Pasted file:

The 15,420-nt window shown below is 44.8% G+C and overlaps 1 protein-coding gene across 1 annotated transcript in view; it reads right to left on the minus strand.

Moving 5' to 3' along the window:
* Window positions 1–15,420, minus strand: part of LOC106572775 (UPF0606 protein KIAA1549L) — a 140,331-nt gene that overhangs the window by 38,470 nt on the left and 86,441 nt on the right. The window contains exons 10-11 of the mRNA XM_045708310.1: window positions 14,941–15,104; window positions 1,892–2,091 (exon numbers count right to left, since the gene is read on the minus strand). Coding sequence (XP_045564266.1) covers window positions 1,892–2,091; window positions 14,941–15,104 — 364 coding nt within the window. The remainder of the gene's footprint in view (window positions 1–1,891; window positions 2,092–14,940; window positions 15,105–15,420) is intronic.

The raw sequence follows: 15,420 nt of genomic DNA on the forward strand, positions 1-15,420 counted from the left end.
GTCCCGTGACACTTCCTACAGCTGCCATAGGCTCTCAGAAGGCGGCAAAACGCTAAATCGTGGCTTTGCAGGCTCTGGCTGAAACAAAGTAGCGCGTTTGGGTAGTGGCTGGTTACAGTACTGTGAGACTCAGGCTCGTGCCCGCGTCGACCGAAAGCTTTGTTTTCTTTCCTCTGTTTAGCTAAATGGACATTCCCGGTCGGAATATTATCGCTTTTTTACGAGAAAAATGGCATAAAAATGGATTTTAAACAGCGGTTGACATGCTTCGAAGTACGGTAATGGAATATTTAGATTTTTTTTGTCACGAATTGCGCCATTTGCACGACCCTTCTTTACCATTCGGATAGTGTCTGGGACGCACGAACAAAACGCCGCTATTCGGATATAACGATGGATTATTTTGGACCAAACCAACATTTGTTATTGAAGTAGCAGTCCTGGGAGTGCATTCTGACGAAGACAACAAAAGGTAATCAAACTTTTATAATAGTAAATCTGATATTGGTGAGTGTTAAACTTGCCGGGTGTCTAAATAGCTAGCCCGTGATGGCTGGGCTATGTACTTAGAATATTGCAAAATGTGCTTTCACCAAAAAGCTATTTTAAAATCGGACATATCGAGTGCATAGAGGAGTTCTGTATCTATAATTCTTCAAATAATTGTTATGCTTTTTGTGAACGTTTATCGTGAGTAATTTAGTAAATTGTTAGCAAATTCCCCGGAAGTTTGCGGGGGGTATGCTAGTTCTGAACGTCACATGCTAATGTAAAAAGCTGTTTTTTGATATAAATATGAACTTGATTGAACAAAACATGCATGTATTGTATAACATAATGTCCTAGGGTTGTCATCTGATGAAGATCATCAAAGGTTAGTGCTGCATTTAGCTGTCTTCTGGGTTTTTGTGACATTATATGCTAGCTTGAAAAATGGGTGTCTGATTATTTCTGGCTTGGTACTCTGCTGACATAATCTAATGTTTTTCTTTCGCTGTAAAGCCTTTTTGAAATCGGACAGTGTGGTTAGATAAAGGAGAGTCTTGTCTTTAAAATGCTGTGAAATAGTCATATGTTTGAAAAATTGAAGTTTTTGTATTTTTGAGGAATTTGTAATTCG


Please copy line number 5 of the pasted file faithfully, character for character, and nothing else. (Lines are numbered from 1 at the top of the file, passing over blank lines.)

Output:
GTCCCGTGACACTTCCTACAGCTGCCATAGGCTCTCAGAAGGCGGCAAAACGCTAAATCGTGGCTTTGCAGGCTCTGGCTGAAACAAAGTAGCGCGTTTGGGTAGTGGCTGGTTACAGTACTGTGAGACTCAGGCTCGTGCCCGCGTCGACCGAAAGCTTTGTTTTCTTTCCTCTGTTTAGCTAAATGGACATTCCCGGTCGGAATATTATCGCTTTTTTACGAGAAAAATGGCATAAAAATGGATTTTAAACAGCGGTTGACATGCTTCGAAGTACGGTAATGGAATATTTAGATTTTTTTTGTCACGAATTGCGCCATTTGCACGACCCTTCTTTACCATTCGGATAGTGTCTGGGACGCACGAACAAAACGCCGCTATTCGGATATAACGATGGATTATTTTGGACCAAACCAACATTTGTTATTGAAGTAGCAGTCCTGGGAGTGCATTCTGACGAAGACAACAAAAGGTAATCAAACTTTTATAATAGTAAATCTGATATTGGTGAGTGTTAAACTTGCCGGGTGTCTAAATAGCTAGCCCGTGATGGCTGGGCTATGTACTTAGAATATTGCAAAATGTGCTTTCACCAAAAAGCTATTTTAAAATCGGACATATCGAGTGCATAGAGGAGTTCTGTATCTATAATTCTTCAAATAATTGTTATGCTTTTTGTGAACGTTTATCGTGAGTAATTTAGTAAATTGTTAGCAAATTCCCCGGAAGTTTGCGGGGGGTATGCTAGTTCTGAACGTCACATGCTAATGTAAAAAGCTGTTTTTTGATATAAATATGAACTTGATTGAACAAAACATGCATGTATTGTATAACATAATGTCCTAGGGTTGTCATCTGATGAAGATCATCAAAGGTTAGTGCTGCATTTAGCTGTCTTCTGGGTTTTTGTGACATTATATGCTAGCTTGAAAAATGGGTGTCTGATTATTTCTGGCTTGGTACTCTGCTGACATAATCTAATGTTTTTCTTTCGCTGTAAAGCCTTTTTGAAATCGGACAGTGTGGTTAGATAAAGGAGAGTCTTGTCTTTAAAATGCTGTGAAATAGTCATATGTTTGAAAAATTGAAGTTTTTGTATTTTTGAGGAATTTGTAATTCG